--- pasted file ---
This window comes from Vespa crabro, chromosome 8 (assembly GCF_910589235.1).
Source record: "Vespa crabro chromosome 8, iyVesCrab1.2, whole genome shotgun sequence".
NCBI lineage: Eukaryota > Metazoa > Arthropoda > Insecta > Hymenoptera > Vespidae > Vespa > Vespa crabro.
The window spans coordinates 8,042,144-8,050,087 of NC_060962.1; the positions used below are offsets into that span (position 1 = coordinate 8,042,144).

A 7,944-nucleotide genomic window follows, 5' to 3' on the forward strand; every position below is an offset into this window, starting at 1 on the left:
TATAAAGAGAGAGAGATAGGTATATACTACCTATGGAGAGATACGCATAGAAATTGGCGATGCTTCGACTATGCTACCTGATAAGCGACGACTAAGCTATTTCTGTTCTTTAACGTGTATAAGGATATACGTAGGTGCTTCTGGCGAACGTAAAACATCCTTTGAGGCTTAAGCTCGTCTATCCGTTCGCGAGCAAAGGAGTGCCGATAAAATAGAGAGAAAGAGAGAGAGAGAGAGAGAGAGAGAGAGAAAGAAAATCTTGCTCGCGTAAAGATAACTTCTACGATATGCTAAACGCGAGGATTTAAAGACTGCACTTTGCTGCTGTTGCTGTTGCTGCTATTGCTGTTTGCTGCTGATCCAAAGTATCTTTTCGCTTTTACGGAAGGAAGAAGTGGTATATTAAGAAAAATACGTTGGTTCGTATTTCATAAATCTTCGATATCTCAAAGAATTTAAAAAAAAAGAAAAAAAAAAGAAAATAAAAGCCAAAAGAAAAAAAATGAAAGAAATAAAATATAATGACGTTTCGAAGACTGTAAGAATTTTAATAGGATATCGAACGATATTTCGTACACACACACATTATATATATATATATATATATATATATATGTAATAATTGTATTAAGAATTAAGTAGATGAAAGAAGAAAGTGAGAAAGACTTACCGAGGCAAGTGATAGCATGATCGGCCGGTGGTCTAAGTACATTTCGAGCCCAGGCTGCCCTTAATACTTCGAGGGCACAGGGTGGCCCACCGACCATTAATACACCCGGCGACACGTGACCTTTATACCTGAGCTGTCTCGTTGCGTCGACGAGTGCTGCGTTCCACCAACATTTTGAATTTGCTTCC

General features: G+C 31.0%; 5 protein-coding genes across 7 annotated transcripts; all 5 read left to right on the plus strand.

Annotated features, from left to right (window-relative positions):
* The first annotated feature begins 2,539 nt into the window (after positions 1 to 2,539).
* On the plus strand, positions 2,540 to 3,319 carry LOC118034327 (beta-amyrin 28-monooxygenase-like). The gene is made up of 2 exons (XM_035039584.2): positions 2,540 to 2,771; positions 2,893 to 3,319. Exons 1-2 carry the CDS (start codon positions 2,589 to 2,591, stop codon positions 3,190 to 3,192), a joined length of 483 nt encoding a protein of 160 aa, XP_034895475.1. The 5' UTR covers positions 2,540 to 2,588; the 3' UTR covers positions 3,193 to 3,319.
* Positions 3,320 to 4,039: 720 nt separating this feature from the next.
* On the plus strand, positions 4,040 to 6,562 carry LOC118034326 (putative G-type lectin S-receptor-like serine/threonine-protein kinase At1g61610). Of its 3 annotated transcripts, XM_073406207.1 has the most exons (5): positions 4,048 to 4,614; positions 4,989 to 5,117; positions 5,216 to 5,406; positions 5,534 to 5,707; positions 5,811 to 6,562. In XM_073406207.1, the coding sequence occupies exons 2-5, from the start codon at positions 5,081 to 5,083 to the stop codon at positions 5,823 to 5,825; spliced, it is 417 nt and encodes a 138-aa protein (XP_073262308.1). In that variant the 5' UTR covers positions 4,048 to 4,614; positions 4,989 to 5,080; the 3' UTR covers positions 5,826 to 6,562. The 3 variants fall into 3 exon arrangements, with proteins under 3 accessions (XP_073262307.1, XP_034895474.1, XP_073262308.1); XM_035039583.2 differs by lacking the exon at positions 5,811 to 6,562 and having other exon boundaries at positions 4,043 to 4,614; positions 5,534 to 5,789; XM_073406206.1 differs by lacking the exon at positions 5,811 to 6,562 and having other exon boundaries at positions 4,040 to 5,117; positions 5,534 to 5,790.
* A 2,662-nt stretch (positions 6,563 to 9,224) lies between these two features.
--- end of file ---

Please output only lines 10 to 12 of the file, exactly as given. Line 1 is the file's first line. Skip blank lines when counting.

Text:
* On the plus strand, positions 2,540 to 3,319 carry LOC118034327 (beta-amyrin 28-monooxygenase-like). The gene is made up of 2 exons (XM_035039584.2): positions 2,540 to 2,771; positions 2,893 to 3,319. Exons 1-2 carry the CDS (start codon positions 2,589 to 2,591, stop codon positions 3,190 to 3,192), a joined length of 483 nt encoding a protein of 160 aa, XP_034895475.1. The 5' UTR covers positions 2,540 to 2,588; the 3' UTR covers positions 3,193 to 3,319.
* Positions 3,320 to 4,039: 720 nt separating this feature from the next.
* On the plus strand, positions 4,040 to 6,562 carry LOC118034326 (putative G-type lectin S-receptor-like serine/threonine-protein kinase At1g61610). Of its 3 annotated transcripts, XM_073406207.1 has the most exons (5): positions 4,048 to 4,614; positions 4,989 to 5,117; positions 5,216 to 5,406; positions 5,534 to 5,707; positions 5,811 to 6,562. In XM_073406207.1, the coding sequence occupies exons 2-5, from the start codon at positions 5,081 to 5,083 to the stop codon at positions 5,823 to 5,825; spliced, it is 417 nt and encodes a 138-aa protein (XP_073262308.1). In that variant the 5' UTR covers positions 4,048 to 4,614; positions 4,989 to 5,080; the 3' UTR covers positions 5,826 to 6,562. The 3 variants fall into 3 exon arrangements, with proteins under 3 accessions (XP_073262307.1, XP_034895474.1, XP_073262308.1); XM_035039583.2 differs by lacking the exon at positions 5,811 to 6,562 and having other exon boundaries at positions 4,043 to 4,614; positions 5,534 to 5,789; XM_073406206.1 differs by lacking the exon at positions 5,811 to 6,562 and having other exon boundaries at positions 4,040 to 5,117; positions 5,534 to 5,790.